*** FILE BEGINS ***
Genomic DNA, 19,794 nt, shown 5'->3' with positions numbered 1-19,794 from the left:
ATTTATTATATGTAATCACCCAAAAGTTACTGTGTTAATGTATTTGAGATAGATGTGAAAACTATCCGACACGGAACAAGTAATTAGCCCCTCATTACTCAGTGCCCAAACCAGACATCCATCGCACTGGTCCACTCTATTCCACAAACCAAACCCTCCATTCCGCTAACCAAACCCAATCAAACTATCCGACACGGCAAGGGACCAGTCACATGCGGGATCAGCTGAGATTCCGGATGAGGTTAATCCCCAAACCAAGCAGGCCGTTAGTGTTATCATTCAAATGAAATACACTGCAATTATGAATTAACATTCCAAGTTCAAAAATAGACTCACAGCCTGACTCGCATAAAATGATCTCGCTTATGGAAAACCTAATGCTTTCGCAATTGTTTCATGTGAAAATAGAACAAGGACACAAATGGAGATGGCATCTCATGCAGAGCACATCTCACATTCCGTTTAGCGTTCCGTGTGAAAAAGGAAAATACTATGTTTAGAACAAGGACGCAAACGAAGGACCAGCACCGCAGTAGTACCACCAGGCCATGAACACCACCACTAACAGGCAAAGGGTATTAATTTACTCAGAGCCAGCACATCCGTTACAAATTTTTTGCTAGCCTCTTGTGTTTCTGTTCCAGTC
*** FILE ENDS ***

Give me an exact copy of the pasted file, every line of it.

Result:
Genomic DNA, 19,794 nt, shown 5'->3' with positions numbered 1-19,794 from the left:
ATTTATTATATGTAATCACCCAAAAGTTACTGTGTTAATGTATTTGAGATAGATGTGAAAACTATCCGACACGGAACAAGTAATTAGCCCCTCATTACTCAGTGCCCAAACCAGACATCCATCGCACTGGTCCACTCTATTCCACAAACCAAACCCTCCATTCCGCTAACCAAACCCAATCAAACTATCCGACACGGCAAGGGACCAGTCACATGCGGGATCAGCTGAGATTCCGGATGAGGTTAATCCCCAAACCAAGCAGGCCGTTAGTGTTATCATTCAAATGAAATACACTGCAATTATGAATTAACATTCCAAGTTCAAAAATAGACTCACAGCCTGACTCGCATAAAATGATCTCGCTTATGGAAAACCTAATGCTTTCGCAATTGTTTCATGTGAAAATAGAACAAGGACACAAATGGAGATGGCATCTCATGCAGAGCACATCTCACATTCCGTTTAGCGTTCCGTGTGAAAAAGGAAAATACTATGTTTAGAACAAGGACGCAAACGAAGGACCAGCACCGCAGTAGTACCACCAGGCCATGAACACCACCACTAACAGGCAAAGGGTATTAATTTACTCAGAGCCAGCACATCCGTTACAAATTTTTTGCTAGCCTCTTGTGTTTCTGTTCCAGTC